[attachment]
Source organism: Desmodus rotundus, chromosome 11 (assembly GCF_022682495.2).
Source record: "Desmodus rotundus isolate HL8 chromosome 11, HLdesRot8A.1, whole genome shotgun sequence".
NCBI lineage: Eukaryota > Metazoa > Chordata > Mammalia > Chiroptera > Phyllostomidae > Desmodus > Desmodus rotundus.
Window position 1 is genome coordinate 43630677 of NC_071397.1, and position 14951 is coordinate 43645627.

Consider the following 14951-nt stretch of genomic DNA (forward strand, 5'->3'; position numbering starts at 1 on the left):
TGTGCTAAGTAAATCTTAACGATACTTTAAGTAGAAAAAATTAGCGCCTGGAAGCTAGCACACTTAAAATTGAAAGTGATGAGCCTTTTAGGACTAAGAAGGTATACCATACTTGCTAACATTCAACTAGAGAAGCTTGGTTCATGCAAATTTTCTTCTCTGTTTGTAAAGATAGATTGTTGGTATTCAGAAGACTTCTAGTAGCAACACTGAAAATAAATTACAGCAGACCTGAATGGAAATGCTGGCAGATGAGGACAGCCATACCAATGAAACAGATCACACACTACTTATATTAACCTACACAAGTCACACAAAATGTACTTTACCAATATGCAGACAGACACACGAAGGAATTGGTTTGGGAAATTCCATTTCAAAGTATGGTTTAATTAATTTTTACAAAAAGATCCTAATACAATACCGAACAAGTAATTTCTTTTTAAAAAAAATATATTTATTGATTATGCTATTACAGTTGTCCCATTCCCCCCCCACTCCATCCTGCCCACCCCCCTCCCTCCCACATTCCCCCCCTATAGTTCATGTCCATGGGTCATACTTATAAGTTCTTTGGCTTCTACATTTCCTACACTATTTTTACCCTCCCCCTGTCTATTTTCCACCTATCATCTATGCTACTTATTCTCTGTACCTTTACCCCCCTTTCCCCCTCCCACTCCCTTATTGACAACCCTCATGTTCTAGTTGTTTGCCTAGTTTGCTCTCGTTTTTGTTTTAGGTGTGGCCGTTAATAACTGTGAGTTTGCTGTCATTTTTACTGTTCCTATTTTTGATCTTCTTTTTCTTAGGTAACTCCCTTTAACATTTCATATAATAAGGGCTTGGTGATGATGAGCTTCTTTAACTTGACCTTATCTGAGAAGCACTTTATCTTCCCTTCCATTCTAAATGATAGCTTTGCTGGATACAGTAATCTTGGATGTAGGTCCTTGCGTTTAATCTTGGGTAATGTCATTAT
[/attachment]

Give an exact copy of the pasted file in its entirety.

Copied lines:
Source organism: Desmodus rotundus, chromosome 11 (assembly GCF_022682495.2).
Source record: "Desmodus rotundus isolate HL8 chromosome 11, HLdesRot8A.1, whole genome shotgun sequence".
NCBI lineage: Eukaryota > Metazoa > Chordata > Mammalia > Chiroptera > Phyllostomidae > Desmodus > Desmodus rotundus.
Window position 1 is genome coordinate 43630677 of NC_071397.1, and position 14951 is coordinate 43645627.

Consider the following 14951-nt stretch of genomic DNA (forward strand, 5'->3'; position numbering starts at 1 on the left):
TGTGCTAAGTAAATCTTAACGATACTTTAAGTAGAAAAAATTAGCGCCTGGAAGCTAGCACACTTAAAATTGAAAGTGATGAGCCTTTTAGGACTAAGAAGGTATACCATACTTGCTAACATTCAACTAGAGAAGCTTGGTTCATGCAAATTTTCTTCTCTGTTTGTAAAGATAGATTGTTGGTATTCAGAAGACTTCTAGTAGCAACACTGAAAATAAATTACAGCAGACCTGAATGGAAATGCTGGCAGATGAGGACAGCCATACCAATGAAACAGATCACACACTACTTATATTAACCTACACAAGTCACACAAAATGTACTTTACCAATATGCAGACAGACACACGAAGGAATTGGTTTGGGAAATTCCATTTCAAAGTATGGTTTAATTAATTTTTACAAAAAGATCCTAATACAATACCGAACAAGTAATTTCTTTTTAAAAAAAATATATTTATTGATTATGCTATTACAGTTGTCCCATTCCCCCCCCACTCCATCCTGCCCACCCCCCTCCCTCCCACATTCCCCCCCTATAGTTCATGTCCATGGGTCATACTTATAAGTTCTTTGGCTTCTACATTTCCTACACTATTTTTACCCTCCCCCTGTCTATTTTCCACCTATCATCTATGCTACTTATTCTCTGTACCTTTACCCCCCTTTCCCCCTCCCACTCCCTTATTGACAACCCTCATGTTCTAGTTGTTTGCCTAGTTTGCTCTCGTTTTTGTTTTAGGTGTGGCCGTTAATAACTGTGAGTTTGCTGTCATTTTTACTGTTCCTATTTTTGATCTTCTTTTTCTTAGGTAACTCCCTTTAACATTTCATATAATAAGGGCTTGGTGATGATGAGCTTCTTTAACTTGACCTTATCTGAGAAGCACTTTATCTTCCCTTCCATTCTAAATGATAGCTTTGCTGGATACAGTAATCTTGGATGTAGGTCCTTGCGTTTAATCTTGGGTAATGTCATTAT